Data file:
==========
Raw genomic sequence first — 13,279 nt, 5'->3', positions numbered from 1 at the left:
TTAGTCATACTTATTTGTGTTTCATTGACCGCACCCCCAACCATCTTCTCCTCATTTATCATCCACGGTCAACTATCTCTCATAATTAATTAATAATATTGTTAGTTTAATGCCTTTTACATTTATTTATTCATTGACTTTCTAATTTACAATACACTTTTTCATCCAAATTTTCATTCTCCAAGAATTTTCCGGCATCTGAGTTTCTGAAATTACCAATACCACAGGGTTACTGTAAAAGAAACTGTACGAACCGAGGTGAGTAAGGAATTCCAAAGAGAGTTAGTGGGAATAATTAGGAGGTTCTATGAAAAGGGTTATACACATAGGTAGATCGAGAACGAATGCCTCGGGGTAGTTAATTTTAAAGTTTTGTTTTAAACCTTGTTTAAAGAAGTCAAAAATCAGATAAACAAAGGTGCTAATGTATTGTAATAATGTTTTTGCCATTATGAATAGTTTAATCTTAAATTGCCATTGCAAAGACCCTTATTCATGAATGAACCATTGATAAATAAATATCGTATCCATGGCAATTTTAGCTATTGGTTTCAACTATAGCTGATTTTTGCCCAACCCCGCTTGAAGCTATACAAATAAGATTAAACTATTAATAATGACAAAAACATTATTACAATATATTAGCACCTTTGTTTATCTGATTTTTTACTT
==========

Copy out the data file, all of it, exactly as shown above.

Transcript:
Raw genomic sequence first — 13,279 nt, 5'->3', positions numbered from 1 at the left:
TTAGTCATACTTATTTGTGTTTCATTGACCGCACCCCCAACCATCTTCTCCTCATTTATCATCCACGGTCAACTATCTCTCATAATTAATTAATAATATTGTTAGTTTAATGCCTTTTACATTTATTTATTCATTGACTTTCTAATTTACAATACACTTTTTCATCCAAATTTTCATTCTCCAAGAATTTTCCGGCATCTGAGTTTCTGAAATTACCAATACCACAGGGTTACTGTAAAAGAAACTGTACGAACCGAGGTGAGTAAGGAATTCCAAAGAGAGTTAGTGGGAATAATTAGGAGGTTCTATGAAAAGGGTTATACACATAGGTAGATCGAGAACGAATGCCTCGGGGTAGTTAATTTTAAAGTTTTGTTTTAAACCTTGTTTAAAGAAGTCAAAAATCAGATAAACAAAGGTGCTAATGTATTGTAATAATGTTTTTGCCATTATGAATAGTTTAATCTTAAATTGCCATTGCAAAGACCCTTATTCATGAATGAACCATTGATAAATAAATATCGTATCCATGGCAATTTTAGCTATTGGTTTCAACTATAGCTGATTTTTGCCCAACCCCGCTTGAAGCTATACAAATAAGATTAAACTATTAATAATGACAAAAACATTATTACAATATATTAGCACCTTTGTTTATCTGATTTTTTACTT